Shixin Huang’s doctoral research examines the evolution and development of the disability rights movement in China, with a particular focus on the activism of parents of children with intellectual and developmental disabilities (I/DD). More specifically, she studies how parents of children with I/DD translate and deploy the international discourses of disability rights to initiate service programs and policy advocacy campaigns to enhance their and their children’s quality of life and inclusion in the community. With China’s ratification of the United Nations’ Convention on the Rights of People with Disabilities (CRPD) in 2008, a significant number of international funding, programs, and rights discourses have come into China, transforming the agenda of parents’ organizations on the ground. Shixin’s research pays particular attention to parents’ organizations’ perception and translation of international models of disability rights to initiate policy advocacy campaigns that advance inclusive education, supportive employment, and community/independent living. She investigates how these Anglo-American-originated visions manifest in the circumstances of China that are characterized by authoritarian politics and a paternalistic culture of filial piety defining the parents-children relationship.

Shixin worked in the field of disability rights advocacy in China and served as the principal manager of an EU-funded campaign to promote community empowerment and the education, employment, legal capacity, and cultural identity rights of persons with disabilities. In addition to her research, Shixin continues to work closely with grassroots NGOs promoting advocacy campaigns and facilitating disability equality training for the disability community, lawyers, NGO workers, journalists and others. She has written popular articles in newspapers and social media on disability rights in China.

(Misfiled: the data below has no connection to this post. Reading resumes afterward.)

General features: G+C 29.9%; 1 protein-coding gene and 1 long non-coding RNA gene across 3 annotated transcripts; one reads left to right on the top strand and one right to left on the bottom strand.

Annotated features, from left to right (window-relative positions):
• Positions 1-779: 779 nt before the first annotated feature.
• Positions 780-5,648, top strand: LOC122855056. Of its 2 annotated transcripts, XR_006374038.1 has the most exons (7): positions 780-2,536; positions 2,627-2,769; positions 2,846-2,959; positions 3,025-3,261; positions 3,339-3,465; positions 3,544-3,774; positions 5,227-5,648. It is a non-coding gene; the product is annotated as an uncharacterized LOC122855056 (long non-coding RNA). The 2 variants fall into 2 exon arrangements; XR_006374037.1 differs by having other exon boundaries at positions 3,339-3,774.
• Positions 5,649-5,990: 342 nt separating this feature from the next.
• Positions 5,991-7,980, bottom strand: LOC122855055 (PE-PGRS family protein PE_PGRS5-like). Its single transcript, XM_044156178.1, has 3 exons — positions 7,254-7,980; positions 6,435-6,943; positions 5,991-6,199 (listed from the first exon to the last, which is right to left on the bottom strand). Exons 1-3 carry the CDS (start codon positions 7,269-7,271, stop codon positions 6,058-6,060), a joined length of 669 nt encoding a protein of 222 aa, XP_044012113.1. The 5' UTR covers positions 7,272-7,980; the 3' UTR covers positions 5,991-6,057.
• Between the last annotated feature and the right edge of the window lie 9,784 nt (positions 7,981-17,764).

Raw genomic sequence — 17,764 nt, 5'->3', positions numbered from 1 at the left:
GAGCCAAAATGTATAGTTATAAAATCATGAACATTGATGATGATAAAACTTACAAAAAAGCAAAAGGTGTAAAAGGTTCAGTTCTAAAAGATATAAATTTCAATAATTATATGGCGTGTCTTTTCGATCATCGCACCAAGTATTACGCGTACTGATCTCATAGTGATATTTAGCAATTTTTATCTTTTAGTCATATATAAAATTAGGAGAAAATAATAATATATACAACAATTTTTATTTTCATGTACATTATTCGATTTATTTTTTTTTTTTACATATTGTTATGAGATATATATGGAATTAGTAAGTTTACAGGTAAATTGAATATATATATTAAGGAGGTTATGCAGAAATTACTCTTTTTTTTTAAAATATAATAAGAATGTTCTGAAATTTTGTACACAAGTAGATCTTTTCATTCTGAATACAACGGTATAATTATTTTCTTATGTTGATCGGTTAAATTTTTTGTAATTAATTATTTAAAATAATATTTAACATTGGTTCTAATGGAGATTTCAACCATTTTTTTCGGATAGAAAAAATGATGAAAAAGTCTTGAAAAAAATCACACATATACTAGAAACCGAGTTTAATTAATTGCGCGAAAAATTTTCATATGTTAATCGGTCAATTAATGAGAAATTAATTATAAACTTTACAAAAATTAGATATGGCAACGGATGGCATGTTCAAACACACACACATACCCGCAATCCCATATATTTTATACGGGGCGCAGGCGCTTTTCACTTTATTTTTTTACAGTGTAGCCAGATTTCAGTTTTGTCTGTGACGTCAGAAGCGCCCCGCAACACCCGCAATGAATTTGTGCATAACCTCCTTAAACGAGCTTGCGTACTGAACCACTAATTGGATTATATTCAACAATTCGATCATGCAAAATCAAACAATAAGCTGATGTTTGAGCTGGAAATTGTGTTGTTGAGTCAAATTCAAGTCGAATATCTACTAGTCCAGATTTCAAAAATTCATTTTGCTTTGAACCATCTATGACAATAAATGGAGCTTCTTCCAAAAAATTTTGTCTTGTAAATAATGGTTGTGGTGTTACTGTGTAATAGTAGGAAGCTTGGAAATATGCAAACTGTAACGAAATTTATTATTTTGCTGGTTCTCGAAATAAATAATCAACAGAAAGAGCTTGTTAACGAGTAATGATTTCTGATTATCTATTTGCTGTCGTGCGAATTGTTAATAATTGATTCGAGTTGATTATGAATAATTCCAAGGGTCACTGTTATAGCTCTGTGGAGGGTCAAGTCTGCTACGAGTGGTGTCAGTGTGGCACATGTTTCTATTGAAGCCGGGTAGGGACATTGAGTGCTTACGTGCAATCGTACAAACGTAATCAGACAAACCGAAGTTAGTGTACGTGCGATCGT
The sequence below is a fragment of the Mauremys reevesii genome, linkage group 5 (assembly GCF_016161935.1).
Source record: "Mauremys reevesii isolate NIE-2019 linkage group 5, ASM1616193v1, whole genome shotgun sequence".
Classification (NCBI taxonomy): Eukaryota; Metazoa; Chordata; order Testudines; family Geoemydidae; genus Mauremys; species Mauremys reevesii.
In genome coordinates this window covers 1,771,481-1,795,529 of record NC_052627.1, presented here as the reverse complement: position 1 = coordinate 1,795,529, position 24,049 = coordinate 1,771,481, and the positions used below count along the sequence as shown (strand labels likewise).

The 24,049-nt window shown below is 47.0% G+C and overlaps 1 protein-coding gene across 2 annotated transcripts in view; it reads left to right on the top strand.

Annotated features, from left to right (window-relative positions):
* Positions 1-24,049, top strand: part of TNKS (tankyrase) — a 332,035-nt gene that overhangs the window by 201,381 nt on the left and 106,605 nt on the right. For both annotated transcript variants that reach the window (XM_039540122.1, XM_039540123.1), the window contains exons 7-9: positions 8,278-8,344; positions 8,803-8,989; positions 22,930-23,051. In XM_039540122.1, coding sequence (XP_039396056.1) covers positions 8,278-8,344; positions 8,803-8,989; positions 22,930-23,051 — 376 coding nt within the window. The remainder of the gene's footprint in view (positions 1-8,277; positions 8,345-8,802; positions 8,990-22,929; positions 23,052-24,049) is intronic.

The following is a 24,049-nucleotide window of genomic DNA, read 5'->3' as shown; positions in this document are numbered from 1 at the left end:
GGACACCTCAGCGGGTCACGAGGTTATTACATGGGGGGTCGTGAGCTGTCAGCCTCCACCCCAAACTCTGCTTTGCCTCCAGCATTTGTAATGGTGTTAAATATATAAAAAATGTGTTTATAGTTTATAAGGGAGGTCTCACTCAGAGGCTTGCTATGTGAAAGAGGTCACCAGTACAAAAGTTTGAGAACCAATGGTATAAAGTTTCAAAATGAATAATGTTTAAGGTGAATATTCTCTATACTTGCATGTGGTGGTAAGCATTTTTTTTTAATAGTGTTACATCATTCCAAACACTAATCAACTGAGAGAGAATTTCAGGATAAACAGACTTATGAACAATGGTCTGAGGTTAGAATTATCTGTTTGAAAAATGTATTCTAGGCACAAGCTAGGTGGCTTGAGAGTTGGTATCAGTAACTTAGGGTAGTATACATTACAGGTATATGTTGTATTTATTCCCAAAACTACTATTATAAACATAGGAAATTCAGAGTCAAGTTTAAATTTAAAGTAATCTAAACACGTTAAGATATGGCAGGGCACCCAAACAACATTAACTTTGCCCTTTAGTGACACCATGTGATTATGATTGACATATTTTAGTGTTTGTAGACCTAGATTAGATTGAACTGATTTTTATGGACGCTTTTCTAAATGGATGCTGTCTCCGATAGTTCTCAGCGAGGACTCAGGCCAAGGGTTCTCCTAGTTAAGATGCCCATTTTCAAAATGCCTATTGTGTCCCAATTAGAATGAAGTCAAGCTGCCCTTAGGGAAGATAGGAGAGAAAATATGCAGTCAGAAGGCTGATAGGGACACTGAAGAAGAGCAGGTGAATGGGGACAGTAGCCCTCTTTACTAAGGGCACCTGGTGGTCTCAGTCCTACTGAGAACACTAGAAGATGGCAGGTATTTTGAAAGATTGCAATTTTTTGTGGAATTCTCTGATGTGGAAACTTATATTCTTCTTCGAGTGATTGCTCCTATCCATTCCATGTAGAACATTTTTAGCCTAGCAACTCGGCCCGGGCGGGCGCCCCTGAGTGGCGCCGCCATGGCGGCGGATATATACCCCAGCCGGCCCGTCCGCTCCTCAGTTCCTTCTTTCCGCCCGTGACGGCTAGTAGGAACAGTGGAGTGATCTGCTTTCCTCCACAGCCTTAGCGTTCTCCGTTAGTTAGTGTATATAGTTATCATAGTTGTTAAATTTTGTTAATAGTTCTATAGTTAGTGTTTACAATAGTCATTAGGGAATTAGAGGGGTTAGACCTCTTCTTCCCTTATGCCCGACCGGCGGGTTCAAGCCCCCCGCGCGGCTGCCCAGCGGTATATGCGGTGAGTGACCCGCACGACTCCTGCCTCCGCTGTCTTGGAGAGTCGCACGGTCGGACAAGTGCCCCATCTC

Shixin holds a Master of Social Work from the University of Hong Kong and Master of Political Sociology from the London School of Economics.

Michael Rosenberg

Mechanical Engineering

Dissertation: “Modeling and Predicting Subject-specific Responses to Ankle Exoskeletons”

Michael Rosenberg’s research aims to improve mobility by modeling and predicting diverse responses to ankle-foot orthoses (AFOs)—a common non-surgical clinical intervention that is often prescribed during childhood to assist locomotion for individuals with cerebral palsy. Michael has applied and developed physics-based and data-driven models to predict change gait with AFOs and uncover how individualized mechanisms of walking change when AFO mechanical properties are varied. During his MS and PhD, Michael has mentored ten undergraduate students on independent research projects including quantifying motor control during acceleration from standing to walking and determining the effect of impaired motor control on optimal AFO design during walking. He is a recipient of the University of Washington College of Engineering Dean’s Fellowship and an NSF Graduate Research Fellowship. Michael received his BS in Mechanical Engineering from North Carolina State University in 2015 and his MS in Mechanical Engineering in from the University of Washington in 2018. He intends to pursue a career in academic research, focusing on quantifying assistive device and intervention impacts on gait across daily activities, developing techniques to increase access to quantitative gait analysis for children and families living in resource-limited settings or far from clinical gait labs, and developing principles for systematically individualizing rehabilitation planning and assistive device design to enhance mobility.